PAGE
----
John: Right. That's quite interesting. This is a working model for me. Just trying to get myself thinking about this because I do think sometimes it's non-food. You have a situation where the functional benefit, yes, there is an aroma, but there is a kind of physical functional benefits that the products test deliver toothpaste. Right? You know, there's like a feel, maybe there is a flavor component as well, but also is you mentioned texture, but I haven't quite figured this out, so I'm just kind of talking to people about it to try to get my mind around it. But I think you're right that when it comes to sensory measurement, you got to ask yourself, is there a temporal effect? Yeah, that's interesting. Let's talk a little bit about chemistry, too, because this is something to me because I feel like there's still a lot of unsolved problems in the chemical senses, and I'm hoping that the next, I had my father on the show not too long ago, and he has a chemistry background. He was talking about the need for sensory scientists to make more progress in the chemical senses. What do you see as some of the research that might need to happen from a chemical standpoint for us to help understand our products better? Do you think we should be using analytic data more in our analysis? Like, how do you, as a chemist, kind of think about the role of chemistry in our field and how it can help us?


Dawn: That's a great question. Some of the research that I've been doing recently is kind of on the side. I've been partnering with Alison Mitchell at UC Davis, she's an analytical chemist there. And so looking at it, I think one of the big deficiencies that I see right now is for food modeling oxidation. So as you look at products as they oxidize over time as they become ranted. First, if you smell just plain vegetable oil, there really isn't much aroma in it at all. And then it progresses to cardboardy and then painty fishy. So there's this progression of smells, but the main molecules are reactions that are tracked currently, really don't do a good job giving us the predictive ability. So you can't just send a sample out and send it for proxy value or heels or something, because you might miss a peak in those, and it might be really rancid even though your values are low. Or you might have high values with low oxidation like the correlation just isn't there. But I see so many companies relying on these measures. Right?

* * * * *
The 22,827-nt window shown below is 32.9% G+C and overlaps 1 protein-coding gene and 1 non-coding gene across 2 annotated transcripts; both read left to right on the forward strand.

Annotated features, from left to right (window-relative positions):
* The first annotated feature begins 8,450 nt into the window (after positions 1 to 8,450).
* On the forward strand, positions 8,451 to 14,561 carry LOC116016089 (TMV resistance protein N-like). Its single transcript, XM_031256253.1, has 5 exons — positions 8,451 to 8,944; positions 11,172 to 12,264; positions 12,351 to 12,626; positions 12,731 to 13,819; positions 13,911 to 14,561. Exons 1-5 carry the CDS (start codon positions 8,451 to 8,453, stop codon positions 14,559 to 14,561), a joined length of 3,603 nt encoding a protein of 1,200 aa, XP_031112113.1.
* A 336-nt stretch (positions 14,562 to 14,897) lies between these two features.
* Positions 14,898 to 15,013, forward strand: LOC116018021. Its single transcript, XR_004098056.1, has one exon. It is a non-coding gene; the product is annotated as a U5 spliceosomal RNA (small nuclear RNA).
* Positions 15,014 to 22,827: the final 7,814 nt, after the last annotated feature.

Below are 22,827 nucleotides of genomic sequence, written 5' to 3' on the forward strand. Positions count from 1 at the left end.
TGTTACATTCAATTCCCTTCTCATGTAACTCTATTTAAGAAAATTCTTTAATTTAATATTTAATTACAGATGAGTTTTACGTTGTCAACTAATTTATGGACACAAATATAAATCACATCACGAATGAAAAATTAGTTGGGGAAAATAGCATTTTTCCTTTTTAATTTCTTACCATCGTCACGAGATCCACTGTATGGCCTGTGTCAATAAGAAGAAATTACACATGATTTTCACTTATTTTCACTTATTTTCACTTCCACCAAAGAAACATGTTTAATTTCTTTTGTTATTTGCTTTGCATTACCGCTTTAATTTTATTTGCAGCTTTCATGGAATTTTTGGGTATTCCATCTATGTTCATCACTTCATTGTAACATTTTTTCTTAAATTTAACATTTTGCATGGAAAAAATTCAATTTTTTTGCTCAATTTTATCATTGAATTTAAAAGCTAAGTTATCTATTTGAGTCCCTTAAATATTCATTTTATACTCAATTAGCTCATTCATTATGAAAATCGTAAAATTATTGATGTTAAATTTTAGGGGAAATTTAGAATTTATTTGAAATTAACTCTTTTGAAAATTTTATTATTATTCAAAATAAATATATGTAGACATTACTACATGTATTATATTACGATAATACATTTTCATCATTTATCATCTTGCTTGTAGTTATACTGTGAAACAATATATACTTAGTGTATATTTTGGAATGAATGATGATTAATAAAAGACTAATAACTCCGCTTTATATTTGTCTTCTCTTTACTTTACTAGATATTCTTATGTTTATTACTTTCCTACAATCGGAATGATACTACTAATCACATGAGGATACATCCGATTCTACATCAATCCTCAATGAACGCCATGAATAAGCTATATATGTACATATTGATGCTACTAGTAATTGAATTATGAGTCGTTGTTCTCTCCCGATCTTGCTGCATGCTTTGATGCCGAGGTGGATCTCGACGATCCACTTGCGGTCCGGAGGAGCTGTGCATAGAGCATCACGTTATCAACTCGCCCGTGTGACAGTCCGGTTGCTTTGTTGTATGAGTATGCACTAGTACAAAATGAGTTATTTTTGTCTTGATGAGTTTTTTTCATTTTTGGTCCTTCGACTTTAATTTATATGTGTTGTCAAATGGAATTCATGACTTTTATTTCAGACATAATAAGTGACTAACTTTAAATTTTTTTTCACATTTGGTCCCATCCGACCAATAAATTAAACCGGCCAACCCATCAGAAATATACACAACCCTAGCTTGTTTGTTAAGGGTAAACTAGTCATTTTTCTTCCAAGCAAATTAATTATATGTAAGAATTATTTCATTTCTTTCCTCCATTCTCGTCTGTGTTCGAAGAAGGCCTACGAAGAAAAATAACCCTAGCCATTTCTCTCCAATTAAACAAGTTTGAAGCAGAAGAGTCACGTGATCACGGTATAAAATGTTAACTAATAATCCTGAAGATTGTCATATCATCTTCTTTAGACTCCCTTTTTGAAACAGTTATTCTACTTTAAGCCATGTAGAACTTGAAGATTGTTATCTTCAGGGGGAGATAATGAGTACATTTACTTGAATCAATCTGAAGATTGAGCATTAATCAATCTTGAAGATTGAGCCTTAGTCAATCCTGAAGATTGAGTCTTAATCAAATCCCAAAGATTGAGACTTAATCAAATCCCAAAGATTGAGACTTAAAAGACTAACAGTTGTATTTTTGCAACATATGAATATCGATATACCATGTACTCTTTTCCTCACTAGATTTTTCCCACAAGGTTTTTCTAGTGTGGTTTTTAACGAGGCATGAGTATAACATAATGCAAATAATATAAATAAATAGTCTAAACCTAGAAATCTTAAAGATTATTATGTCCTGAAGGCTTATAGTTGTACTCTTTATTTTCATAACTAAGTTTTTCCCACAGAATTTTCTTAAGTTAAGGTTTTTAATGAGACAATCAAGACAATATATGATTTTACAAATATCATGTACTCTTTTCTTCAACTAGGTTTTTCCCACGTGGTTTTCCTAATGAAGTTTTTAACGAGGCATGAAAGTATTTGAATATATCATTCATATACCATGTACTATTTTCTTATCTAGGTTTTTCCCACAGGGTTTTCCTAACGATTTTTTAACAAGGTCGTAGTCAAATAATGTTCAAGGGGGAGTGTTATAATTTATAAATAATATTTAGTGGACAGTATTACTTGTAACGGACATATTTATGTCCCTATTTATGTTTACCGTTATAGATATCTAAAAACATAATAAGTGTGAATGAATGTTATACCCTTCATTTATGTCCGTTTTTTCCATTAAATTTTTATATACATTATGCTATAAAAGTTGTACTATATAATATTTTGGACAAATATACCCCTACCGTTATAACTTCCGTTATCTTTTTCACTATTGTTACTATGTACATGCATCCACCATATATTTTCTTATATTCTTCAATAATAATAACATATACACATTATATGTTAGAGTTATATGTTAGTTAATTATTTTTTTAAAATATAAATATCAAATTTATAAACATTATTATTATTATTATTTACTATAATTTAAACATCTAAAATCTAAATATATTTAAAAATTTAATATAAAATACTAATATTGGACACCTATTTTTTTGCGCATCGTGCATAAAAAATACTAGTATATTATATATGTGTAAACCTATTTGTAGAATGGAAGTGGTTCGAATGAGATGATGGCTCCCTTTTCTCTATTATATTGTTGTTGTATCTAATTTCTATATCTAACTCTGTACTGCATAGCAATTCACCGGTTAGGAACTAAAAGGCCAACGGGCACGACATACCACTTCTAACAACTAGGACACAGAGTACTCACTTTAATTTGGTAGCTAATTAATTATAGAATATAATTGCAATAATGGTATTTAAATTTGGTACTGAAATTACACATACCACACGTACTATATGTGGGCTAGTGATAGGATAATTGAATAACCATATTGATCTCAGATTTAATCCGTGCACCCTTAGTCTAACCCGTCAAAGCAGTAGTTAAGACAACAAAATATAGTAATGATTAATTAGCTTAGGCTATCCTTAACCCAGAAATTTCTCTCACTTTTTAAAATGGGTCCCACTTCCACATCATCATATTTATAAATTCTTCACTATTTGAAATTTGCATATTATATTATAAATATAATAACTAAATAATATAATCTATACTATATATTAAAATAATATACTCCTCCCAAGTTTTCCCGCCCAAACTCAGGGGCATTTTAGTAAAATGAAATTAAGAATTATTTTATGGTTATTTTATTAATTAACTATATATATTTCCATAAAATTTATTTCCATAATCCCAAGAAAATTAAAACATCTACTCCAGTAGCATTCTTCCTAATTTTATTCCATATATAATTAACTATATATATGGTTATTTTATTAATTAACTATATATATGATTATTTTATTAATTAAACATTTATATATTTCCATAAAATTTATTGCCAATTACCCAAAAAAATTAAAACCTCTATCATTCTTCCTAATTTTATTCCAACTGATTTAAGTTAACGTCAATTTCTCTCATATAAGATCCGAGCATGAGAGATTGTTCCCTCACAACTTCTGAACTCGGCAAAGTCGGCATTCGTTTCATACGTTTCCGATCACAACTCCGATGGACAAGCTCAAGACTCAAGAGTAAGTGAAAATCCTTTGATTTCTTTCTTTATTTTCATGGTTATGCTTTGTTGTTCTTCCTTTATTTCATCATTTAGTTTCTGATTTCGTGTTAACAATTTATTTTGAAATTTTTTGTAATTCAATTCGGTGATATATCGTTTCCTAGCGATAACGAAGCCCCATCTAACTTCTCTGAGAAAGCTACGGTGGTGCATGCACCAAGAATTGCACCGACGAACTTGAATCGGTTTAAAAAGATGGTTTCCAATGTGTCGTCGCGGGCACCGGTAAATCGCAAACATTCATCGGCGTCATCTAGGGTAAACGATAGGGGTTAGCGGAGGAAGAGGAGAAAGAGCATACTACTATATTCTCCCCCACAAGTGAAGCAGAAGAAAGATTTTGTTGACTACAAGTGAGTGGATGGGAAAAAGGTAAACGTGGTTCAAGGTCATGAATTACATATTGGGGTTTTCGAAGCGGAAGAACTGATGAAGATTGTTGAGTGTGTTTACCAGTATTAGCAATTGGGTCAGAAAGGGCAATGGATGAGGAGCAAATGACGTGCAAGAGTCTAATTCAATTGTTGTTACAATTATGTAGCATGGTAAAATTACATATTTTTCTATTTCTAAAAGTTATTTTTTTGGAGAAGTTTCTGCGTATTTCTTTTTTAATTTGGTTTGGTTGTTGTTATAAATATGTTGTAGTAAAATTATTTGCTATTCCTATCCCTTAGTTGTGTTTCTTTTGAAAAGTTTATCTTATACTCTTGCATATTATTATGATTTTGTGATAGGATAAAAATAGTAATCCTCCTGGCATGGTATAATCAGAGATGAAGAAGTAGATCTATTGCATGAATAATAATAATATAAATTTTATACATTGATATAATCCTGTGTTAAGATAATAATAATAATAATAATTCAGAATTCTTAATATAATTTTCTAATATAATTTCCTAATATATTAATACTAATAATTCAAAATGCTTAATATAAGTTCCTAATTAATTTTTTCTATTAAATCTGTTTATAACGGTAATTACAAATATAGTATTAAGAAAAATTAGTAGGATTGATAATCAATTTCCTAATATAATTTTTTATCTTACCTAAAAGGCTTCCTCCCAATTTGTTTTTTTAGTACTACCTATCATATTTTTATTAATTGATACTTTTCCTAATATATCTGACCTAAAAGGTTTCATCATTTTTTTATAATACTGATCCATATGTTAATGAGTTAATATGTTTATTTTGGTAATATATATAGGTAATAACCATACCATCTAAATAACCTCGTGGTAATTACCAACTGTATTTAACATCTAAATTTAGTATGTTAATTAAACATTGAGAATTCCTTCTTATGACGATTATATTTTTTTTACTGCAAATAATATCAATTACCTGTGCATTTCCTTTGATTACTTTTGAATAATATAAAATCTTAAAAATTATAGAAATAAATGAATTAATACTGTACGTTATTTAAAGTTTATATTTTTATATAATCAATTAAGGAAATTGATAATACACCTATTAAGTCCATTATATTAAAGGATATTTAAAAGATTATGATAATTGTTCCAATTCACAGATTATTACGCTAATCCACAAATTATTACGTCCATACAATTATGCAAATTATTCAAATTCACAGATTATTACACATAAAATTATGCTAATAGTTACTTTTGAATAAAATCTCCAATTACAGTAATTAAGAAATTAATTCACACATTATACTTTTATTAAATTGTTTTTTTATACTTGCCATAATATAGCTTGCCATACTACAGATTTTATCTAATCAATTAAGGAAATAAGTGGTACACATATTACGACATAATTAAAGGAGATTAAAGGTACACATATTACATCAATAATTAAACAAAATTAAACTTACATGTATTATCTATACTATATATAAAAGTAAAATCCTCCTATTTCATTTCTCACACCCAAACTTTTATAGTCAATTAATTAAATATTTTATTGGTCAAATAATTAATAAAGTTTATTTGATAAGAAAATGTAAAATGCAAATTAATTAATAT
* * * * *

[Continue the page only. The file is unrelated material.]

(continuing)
John: Yeah.


Dawn: And so I think there's a ton of research at Davis, and there's progress, but there's still a lot more work to be done with some of these things where great if we just had an analytical assay that we could send off for quality control purposes, and we're not quite there yet that they don't match the sensory perception.


John: Yes. Well, I definitely agree with that. You know, the Pangborn conference just happened, the one that was going to be in Vancouver, and sad it was just everywhere, I suppose. And the theme there with sustainability. And I think this is one of the areas that we could be more sustainable is through these kinds of models where if we have a better understanding of measurements that can be made at the bench or various chemical analytic measurements to make reasonable predictions about the sensory experience, so we don't have to do as much sensory testing, I think that's definitely. What are some other areas where you think that predictive modeling could be helpful for us as sensory scientist?